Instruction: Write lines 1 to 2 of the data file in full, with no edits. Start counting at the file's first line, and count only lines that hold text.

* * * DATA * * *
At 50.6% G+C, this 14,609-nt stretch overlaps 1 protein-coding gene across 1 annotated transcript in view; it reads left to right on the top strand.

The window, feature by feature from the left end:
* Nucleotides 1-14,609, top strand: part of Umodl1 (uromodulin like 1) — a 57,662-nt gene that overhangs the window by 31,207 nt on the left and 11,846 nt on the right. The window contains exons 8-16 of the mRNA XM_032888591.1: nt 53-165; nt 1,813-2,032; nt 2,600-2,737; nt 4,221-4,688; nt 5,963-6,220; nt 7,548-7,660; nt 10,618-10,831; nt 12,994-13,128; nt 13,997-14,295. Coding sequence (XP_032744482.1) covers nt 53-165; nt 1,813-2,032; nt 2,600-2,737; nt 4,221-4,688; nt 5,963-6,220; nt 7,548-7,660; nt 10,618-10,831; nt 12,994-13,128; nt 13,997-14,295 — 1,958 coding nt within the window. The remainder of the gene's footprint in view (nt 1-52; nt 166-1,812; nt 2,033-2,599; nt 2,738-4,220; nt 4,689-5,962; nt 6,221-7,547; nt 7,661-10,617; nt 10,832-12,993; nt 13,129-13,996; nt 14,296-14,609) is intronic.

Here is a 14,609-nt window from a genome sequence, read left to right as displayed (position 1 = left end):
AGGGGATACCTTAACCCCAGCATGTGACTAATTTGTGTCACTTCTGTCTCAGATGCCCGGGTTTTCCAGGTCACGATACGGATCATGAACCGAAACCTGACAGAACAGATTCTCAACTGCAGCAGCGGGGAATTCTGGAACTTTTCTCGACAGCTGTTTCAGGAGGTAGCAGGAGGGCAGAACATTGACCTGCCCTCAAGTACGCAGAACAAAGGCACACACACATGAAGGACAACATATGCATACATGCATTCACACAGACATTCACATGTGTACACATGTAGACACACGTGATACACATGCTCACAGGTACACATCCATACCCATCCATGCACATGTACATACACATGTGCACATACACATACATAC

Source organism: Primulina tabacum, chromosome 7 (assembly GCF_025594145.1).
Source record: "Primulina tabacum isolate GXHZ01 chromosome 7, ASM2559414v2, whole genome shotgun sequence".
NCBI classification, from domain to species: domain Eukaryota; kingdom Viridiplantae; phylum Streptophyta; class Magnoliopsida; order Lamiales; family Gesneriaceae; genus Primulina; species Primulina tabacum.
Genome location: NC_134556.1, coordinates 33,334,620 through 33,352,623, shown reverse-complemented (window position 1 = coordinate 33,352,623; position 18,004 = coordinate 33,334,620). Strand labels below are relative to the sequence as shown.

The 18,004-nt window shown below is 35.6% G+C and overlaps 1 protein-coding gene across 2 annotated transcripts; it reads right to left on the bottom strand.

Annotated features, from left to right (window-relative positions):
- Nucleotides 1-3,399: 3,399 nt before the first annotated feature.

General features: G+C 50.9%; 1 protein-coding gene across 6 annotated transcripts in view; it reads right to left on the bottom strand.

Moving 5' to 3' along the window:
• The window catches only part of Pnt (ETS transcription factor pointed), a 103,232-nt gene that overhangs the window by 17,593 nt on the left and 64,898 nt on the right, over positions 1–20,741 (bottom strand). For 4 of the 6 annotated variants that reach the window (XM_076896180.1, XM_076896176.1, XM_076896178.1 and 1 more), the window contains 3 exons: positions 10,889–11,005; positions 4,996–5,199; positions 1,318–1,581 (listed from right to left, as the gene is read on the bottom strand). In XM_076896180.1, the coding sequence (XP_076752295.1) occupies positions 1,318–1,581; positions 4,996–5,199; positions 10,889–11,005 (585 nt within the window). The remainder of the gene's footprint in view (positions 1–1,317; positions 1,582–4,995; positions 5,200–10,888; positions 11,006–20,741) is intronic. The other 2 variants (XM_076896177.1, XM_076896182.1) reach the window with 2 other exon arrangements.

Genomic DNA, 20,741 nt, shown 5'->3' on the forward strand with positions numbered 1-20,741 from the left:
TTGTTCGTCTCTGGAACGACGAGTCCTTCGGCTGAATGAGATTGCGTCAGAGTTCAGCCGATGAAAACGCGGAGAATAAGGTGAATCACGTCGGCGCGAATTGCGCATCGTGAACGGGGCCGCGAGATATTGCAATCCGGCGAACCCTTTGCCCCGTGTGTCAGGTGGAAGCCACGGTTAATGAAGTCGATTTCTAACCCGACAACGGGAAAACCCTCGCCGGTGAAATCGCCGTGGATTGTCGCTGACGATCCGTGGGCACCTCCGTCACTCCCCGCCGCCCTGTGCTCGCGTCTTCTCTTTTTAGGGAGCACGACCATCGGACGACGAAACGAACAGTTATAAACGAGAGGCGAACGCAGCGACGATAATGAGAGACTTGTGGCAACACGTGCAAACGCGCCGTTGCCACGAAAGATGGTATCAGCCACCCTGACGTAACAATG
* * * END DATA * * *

At 50.6% G+C, this 14,609-nt stretch overlaps 1 protein-coding gene across 1 annotated transcript in view; it reads left to right on the top strand.

The window, feature by feature from the left end: